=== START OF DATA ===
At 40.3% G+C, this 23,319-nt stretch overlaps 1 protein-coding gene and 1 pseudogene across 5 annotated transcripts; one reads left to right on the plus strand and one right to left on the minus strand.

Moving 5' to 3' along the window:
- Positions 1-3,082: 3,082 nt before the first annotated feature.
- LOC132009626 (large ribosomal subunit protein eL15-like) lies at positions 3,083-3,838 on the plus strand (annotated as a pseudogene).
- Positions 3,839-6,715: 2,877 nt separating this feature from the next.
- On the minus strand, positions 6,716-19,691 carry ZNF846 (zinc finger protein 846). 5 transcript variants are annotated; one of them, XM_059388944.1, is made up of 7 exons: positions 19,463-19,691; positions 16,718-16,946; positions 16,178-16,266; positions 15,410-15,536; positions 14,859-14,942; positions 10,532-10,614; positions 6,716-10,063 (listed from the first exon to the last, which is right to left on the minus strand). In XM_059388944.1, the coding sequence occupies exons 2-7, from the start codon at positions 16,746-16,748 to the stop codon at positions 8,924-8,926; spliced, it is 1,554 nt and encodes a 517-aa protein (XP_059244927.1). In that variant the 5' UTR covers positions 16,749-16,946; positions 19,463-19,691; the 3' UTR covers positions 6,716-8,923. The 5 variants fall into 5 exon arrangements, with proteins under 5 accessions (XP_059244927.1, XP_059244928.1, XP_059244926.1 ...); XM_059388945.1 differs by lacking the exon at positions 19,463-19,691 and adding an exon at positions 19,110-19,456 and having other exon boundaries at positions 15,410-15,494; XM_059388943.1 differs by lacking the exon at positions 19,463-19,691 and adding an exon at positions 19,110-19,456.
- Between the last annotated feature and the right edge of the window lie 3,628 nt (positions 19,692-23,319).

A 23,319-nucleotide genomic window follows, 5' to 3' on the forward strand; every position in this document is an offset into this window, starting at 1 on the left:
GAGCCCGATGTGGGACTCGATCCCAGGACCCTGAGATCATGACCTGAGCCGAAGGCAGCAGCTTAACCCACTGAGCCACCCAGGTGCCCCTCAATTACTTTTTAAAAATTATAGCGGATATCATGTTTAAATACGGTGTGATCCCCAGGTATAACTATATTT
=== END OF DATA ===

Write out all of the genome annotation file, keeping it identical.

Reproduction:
At 40.3% G+C, this 23,319-nt stretch overlaps 1 protein-coding gene and 1 pseudogene across 5 annotated transcripts; one reads left to right on the plus strand and one right to left on the minus strand.

Moving 5' to 3' along the window:
- Positions 1-3,082: 3,082 nt before the first annotated feature.
- LOC132009626 (large ribosomal subunit protein eL15-like) lies at positions 3,083-3,838 on the plus strand (annotated as a pseudogene).
- Positions 3,839-6,715: 2,877 nt separating this feature from the next.
- On the minus strand, positions 6,716-19,691 carry ZNF846 (zinc finger protein 846). 5 transcript variants are annotated; one of them, XM_059388944.1, is made up of 7 exons: positions 19,463-19,691; positions 16,718-16,946; positions 16,178-16,266; positions 15,410-15,536; positions 14,859-14,942; positions 10,532-10,614; positions 6,716-10,063 (listed from the first exon to the last, which is right to left on the minus strand). In XM_059388944.1, the coding sequence occupies exons 2-7, from the start codon at positions 16,746-16,748 to the stop codon at positions 8,924-8,926; spliced, it is 1,554 nt and encodes a 517-aa protein (XP_059244927.1). In that variant the 5' UTR covers positions 16,749-16,946; positions 19,463-19,691; the 3' UTR covers positions 6,716-8,923. The 5 variants fall into 5 exon arrangements, with proteins under 5 accessions (XP_059244927.1, XP_059244928.1, XP_059244926.1 ...); XM_059388945.1 differs by lacking the exon at positions 19,463-19,691 and adding an exon at positions 19,110-19,456 and having other exon boundaries at positions 15,410-15,494; XM_059388943.1 differs by lacking the exon at positions 19,463-19,691 and adding an exon at positions 19,110-19,456.
- Between the last annotated feature and the right edge of the window lie 3,628 nt (positions 19,692-23,319).

A 23,319-nucleotide genomic window follows, 5' to 3' on the forward strand; every position in this document is an offset into this window, starting at 1 on the left:
GAGCCCGATGTGGGACTCGATCCCAGGACCCTGAGATCATGACCTGAGCCGAAGGCAGCAGCTTAACCCACTGAGCCACCCAGGTGCCCCTCAATTACTTTTTAAAAATTATAGCGGATATCATGTTTAAATACGGTGTGATCCCCAGGTATAACTATATTT